with a comparatively small uncertainty (3). Thus NASA has been able
to claim that the Spaceguard goal is now more than half achieved, but
the number of NEA of a given size remaining to be discovered
decreases exponentially. The current survey simulations predict that
a significant upgrade in the survey telescopes is required to achieve
the goal by 2008; this upgrade is taking place.

The Spaceguard goal does not completely account for the risk of
impacts by comets. Short periodic comets can be detected with the
same techniques used for NEA, but a long periodic comet can have a
close approach to our planet only a few months after becoming
observable. The probability of an impact by a single long periodic
comet is very small (~1/1,000,000,000 per perihelion passage). To
assess the risk of impacts with a given energy by long periodic
comets we would need to have much more information on the mass of
these objects. A very rough estimate indicates that the risk from
long periodic comets is at least one order of magnitude less than
that from NEA, for the same impact energy range. Still, this implies
that it may not be possible to go much beyond the 90% Spaceguard goal
for risk reduction without taking into account long periodic comets.

Is observation enough?

Can we assume that, as soon as a NEO is observed, its contribution to
the total impact risk becomes zero? To detect the asteroid/comet
signal in a CCD frame is not enough to discover a NEO. A number of
observations are needed to compute an orbit: e.g., Apollo was
detected in 1930, but discovered, with a computed NEO orbit, only in
1932.  Main belt asteroids are detected by the hundreds for each NEO
detection, but the current survey systems aiming to discover NEO
cannot follow up all the detections. Unfortunately, it is not always
easy to discriminate a NEO from the main belt detections. An object
moving at a fast angular rate must be a NEO, a slower moving one is
most likely main belt.  But a fraction of NEO are detected while
moving at main belt rates. Thus the requirement of following up only
the NEO is inconsistent.

The progress in NEO discovery has been slowed down by the failure to
appreciate that all the asteroid/comet data are also data on NEO. The
only way to be sure that a given detection is not a NEO is to
identify it with a main belt asteroid with a known orbit. Because the
asteroid identification problem is a mathematically difficult one
(11), all the detection data, from all surveys, should be available
for competitive research of asteroid identifications. In the past
this did not happen, also because of obsolete "discovery credit
rules" discouraging publication of data until a full discovery could
be announced.  There are now encouraging indications that the
observers have understood that to extract as much information as
possible from the raw data is in the best interest of the scientific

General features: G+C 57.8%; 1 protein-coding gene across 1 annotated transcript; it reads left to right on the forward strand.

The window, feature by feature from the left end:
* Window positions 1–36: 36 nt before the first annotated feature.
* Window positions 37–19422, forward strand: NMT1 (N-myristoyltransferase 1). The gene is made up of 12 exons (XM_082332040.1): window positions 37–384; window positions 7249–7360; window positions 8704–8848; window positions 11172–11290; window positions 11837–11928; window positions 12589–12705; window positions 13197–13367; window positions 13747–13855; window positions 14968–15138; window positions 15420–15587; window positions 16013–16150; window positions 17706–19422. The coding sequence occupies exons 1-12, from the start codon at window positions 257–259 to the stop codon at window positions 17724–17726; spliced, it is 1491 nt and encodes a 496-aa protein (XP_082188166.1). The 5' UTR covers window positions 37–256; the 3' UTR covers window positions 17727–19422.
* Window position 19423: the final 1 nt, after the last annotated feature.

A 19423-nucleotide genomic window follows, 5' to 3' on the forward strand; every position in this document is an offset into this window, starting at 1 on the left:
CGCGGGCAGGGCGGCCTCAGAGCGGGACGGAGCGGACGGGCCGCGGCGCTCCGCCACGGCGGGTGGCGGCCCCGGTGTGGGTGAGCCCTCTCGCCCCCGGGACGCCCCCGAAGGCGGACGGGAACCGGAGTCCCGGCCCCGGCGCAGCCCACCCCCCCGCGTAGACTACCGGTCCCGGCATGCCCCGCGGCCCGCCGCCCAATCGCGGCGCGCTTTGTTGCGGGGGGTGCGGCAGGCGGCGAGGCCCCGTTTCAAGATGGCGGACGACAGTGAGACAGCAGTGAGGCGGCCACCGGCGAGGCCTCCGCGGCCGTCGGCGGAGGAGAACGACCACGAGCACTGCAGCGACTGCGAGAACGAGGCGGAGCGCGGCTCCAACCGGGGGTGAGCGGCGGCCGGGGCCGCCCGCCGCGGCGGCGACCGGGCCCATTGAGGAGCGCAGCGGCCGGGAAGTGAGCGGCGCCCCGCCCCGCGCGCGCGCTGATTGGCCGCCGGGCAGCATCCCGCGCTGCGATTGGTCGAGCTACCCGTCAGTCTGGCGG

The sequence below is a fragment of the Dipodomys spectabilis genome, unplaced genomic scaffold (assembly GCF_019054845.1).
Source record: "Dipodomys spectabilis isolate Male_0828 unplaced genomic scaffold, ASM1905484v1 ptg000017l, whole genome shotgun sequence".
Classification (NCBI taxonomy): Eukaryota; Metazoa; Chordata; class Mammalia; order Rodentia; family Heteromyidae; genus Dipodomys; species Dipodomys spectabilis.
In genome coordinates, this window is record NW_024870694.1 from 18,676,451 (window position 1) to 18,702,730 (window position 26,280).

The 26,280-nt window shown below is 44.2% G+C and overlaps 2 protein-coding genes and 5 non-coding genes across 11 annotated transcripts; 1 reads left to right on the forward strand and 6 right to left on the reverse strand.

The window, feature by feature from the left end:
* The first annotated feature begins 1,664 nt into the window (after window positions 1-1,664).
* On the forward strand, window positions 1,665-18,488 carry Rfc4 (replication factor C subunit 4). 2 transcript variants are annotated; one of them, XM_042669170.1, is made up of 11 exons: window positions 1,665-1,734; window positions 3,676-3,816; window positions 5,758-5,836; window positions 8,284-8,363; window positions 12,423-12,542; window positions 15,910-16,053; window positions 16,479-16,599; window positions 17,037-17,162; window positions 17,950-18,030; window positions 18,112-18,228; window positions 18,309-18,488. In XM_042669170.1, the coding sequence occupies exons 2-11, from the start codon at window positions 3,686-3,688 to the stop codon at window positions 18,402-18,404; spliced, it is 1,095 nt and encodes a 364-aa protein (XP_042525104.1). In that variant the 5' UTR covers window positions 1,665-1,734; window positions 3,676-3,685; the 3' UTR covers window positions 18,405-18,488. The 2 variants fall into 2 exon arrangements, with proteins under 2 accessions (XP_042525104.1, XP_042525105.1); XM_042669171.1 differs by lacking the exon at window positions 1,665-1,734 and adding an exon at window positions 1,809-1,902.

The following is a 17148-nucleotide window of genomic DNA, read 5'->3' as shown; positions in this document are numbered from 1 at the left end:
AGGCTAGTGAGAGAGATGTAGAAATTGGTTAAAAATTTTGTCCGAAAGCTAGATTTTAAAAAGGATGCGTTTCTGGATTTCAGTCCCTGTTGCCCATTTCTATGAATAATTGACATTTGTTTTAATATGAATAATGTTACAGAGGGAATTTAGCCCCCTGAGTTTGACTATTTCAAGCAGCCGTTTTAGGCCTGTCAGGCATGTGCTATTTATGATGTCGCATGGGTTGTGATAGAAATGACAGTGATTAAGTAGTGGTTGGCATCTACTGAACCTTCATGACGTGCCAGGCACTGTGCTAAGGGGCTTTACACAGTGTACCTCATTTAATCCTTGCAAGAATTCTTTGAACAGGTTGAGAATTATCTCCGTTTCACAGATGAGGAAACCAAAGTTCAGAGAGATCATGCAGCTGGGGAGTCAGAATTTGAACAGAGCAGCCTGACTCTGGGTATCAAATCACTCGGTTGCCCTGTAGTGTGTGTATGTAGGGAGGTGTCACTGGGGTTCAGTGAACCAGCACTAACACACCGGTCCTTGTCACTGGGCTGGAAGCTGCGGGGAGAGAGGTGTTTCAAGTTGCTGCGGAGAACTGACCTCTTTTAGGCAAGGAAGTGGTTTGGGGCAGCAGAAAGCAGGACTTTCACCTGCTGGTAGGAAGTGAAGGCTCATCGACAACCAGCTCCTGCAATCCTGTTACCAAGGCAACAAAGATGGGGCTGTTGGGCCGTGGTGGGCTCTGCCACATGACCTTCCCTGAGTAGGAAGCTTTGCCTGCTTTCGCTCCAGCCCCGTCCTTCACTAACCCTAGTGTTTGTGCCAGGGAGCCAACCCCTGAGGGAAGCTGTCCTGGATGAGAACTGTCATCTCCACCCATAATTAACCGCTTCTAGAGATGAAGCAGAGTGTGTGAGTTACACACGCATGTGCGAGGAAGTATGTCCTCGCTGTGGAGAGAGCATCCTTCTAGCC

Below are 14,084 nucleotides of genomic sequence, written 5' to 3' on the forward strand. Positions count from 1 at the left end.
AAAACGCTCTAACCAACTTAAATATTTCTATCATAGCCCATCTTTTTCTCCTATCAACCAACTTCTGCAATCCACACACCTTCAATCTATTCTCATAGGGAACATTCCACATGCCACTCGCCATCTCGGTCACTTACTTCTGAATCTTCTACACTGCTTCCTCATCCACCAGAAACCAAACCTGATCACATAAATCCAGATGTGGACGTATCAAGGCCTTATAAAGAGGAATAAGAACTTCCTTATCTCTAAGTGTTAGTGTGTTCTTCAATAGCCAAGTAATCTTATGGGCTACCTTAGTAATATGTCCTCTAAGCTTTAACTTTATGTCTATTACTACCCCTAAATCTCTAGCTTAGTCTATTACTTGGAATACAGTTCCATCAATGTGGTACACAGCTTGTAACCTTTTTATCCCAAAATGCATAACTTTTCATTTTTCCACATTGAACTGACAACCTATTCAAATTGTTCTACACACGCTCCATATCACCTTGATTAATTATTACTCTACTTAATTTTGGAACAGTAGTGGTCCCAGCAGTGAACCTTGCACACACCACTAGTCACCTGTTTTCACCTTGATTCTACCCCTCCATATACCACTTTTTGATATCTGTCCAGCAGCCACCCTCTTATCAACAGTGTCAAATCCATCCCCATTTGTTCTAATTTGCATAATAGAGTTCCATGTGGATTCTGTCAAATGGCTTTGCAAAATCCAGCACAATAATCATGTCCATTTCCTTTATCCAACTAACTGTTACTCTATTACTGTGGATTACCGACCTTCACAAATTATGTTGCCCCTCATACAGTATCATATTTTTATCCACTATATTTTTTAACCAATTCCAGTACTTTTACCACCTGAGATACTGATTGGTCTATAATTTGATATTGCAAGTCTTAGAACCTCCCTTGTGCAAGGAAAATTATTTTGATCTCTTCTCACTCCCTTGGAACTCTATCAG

Virtual and real impactors

Even after a NEO has been observed long enough to compute an orbit,
its future position belongs to an "uncertainty region" that grows
with time. At some time in the future such region could touch the
Earth. Is it possible to establish whether a NEO, with a given set of
observations, can or cannot impact the Earth in the next, say, 100
years?  This issue was raised forcefully in March 1998, when an
ambiguously worded statement about the NEA 1997 XF11 issued by the
Minor Planet Center resulted in a media storm.  Scientists in this
field have learned that making a public announcement on a possible
impact is a difficult task. But the main issue was not a PR problem.
As of 1998 nobody knew how to solve the mathematical problem of
detecting possible future impacts.

Although the orbit of an asteroid is perfectly deterministic, we need
to describe its future position in a probabilistic way, to quantify
our ignorance of where the object really is. We can describe this as
a swarm of virtual asteroids (VA): only one of them is the real one,
but we do not know which one.  If one of the VA has a very close
approach to the Earth at some time in the future, in such a way that
a minute modification of the orbit, still compatible with the
observations, results in an impact, then there is a Virtual Impactor
(VI). Each VI is associated with a non-zero probability of impact. If
we only want to detect the VI with large probability, then only a few
VA orbits must be computed. If the risk is one of a catastrophic
impact we are interested in knowing about minute probabilities
(1/1,000,000 and less). In this case a brute force approach would
require to compute millions of VA orbits, and this task is beyond the
current generation of computers (12). This problem can be overcome if
a set of VA are assembled into a geometric object, such as a string.
With this approach (13), VI for the asteroid 1999 AN10 could be
detected at a probability level of one in a billion, using only ~1000

Since 1999, the impact monitoring robot CLOMON at the University of
Pisa has used this approach to monitor each newly discovered
asteroid, scanning the possible evolution of the orbit for the next
80 years to look for VI to probability levels 1/1,000,000 and below.
In 2002 the second generation monitoring system Sentry (14) went on
line at Jet Propulsion Lab, California, and CLOMON2 replaced the
first robot in Pisa (15). By comparing the output of the two systems,
we have reached very high levels of reliability.

If no VI are found, the asteroid is safe. If VI are found, the two
robots send alarm messages to the human operators. The observers,
coordinated by the Spaceguard Central Node (SCN) (16), then keep
track of the object until new observations, decreasing our ignorance
of the future orbit, force the probability of the impact down to